Writing A Good Main Character For A Historical Novel, by Gary Worthington
Given my own passion for reading historical fiction as well as writing it, over the years I’ve noted both what I’ve liked about other authors’ works and what went wrong with their efforts.
By far the most frequent reason I stop reading a novel early on is that I don’t identify with the main character; the main character is not a person I care about or want to spend my limited time with. Unfortunately it’s an issue that’s too common.
Does a main character need to be “likable”? Not necessarily. But, if not, the main character should be interesting or intriguing enough that the reader wants to learn more about the person or to see how they handle the challenges posed in the plot.
In your tale, the main character should be faced with some crucial threat or dilemma. How he or she responds to the problem will help define the person, who should somehow grow or change during the course of the story as a result of dealing with the challenge.
For example, the main character in the treasure hunt in my novels India Treasures and India Fortunes was born an extremely low caste Untouchable, but through education and hard work he is able to successfully pass himself off to others as a high caste Rajput. However, he lives in constant fear of having his masquerade exposed, and this anxiety colors all aspects of his professional work and his relationships with others.
The minor characters are also important, not only in interactions with the main character but also in creating a sense of reality in the fictional world.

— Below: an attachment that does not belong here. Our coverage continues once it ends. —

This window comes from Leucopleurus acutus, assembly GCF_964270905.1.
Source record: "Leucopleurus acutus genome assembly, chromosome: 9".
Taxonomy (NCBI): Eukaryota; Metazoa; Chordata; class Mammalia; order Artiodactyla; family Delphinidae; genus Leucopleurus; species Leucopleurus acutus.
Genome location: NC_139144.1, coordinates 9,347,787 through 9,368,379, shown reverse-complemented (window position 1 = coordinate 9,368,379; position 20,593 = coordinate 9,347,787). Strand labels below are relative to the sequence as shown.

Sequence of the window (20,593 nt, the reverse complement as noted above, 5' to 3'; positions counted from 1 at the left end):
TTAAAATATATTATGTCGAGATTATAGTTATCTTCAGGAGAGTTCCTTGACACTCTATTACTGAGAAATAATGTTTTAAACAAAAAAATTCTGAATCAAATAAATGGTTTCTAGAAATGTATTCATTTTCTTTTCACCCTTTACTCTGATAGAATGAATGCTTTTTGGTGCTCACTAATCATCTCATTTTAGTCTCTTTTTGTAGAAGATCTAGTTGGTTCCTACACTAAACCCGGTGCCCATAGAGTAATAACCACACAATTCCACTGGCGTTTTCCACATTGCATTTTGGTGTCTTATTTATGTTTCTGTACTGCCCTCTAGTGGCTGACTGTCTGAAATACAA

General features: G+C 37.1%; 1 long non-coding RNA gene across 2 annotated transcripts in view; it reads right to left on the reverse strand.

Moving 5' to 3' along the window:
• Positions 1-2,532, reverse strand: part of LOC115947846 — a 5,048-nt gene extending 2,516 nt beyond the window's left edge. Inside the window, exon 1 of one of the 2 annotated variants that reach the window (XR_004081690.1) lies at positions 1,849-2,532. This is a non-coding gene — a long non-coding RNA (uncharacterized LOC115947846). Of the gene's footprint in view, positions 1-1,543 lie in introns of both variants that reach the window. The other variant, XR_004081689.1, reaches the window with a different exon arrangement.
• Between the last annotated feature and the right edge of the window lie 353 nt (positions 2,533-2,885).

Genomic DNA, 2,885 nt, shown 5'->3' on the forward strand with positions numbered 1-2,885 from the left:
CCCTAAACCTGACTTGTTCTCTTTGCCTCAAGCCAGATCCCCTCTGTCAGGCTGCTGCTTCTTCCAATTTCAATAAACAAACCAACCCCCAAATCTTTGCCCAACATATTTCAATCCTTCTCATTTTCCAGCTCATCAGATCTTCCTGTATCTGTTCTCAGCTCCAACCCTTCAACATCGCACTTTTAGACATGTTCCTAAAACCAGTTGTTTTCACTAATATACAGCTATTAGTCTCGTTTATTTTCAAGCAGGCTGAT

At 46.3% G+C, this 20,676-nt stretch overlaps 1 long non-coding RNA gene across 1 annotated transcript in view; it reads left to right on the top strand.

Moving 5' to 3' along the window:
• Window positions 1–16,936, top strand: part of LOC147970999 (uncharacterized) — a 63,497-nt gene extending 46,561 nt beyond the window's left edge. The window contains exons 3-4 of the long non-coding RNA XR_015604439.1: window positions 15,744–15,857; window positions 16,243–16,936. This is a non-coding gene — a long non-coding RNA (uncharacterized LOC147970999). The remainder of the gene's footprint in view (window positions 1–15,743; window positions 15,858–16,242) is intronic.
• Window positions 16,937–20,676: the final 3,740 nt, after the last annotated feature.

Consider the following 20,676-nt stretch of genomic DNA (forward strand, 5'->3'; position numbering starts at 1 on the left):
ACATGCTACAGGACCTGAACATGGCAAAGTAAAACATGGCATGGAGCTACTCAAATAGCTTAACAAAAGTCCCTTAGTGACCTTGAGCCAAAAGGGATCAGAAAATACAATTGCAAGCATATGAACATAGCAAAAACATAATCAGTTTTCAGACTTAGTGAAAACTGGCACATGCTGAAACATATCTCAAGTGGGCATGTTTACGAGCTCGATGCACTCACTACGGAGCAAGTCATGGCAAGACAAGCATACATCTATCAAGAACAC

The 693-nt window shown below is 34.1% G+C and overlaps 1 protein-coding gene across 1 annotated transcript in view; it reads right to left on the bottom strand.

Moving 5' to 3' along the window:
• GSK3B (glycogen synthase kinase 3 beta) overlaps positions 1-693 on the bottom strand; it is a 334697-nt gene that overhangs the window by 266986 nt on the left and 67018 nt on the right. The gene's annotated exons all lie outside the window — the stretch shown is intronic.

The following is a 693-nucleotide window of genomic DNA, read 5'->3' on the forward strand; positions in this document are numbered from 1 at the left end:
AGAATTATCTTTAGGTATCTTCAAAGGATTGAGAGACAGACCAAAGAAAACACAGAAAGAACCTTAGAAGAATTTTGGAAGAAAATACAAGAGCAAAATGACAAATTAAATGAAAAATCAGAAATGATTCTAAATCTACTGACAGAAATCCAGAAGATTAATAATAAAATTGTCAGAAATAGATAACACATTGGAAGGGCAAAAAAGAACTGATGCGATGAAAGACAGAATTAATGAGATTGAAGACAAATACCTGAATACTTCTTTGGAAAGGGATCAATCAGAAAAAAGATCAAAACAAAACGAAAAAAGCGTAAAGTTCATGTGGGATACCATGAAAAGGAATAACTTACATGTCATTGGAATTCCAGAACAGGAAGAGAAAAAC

How do we develop appropriate characters who live on in the reader’s mind after the tale is done?
Most of the characters in my own historical novels have been either real or fictional inhabitants of the Indian subcontinent. For major Mughal emperors, or for 20th century historical figures, often a large amount of information is available about their personalities and appearance. Typically, the further back in time the less that is known about the characteristics of even famous historical people. Except for a relatively few real kings, queens, and politicians, I’ve had quite a bit of leeway in developing characters.
I’ve made a list of the names and locations of almost every person I’ve met or observed during my visits in India, as well as some people of Indian origin I’ve encountered in America. Sometimes I made a short notation describing the person. There are a few hundred of these people in many walks of life whom I can use for inspiration. I don’t base every detail of a character entirely on an actual person I’ve met, but often I’ve used one or more of the real person’s prominent attributes as a starting point. Doing so helps a character come alive on the page.
It often also aids me initially to use a photograph for inspiration. For many characters in my India tales, I’ve cut out photos from the Indian news magazines to which I subscribe. Each photo preferably gives clues to the subject’s personality – eyes that are lively and hinting at fun, a scowl that indicates irritation, a gaze directed elsewhere indicating boredom, an overall air of arrogance or a pleasant smile.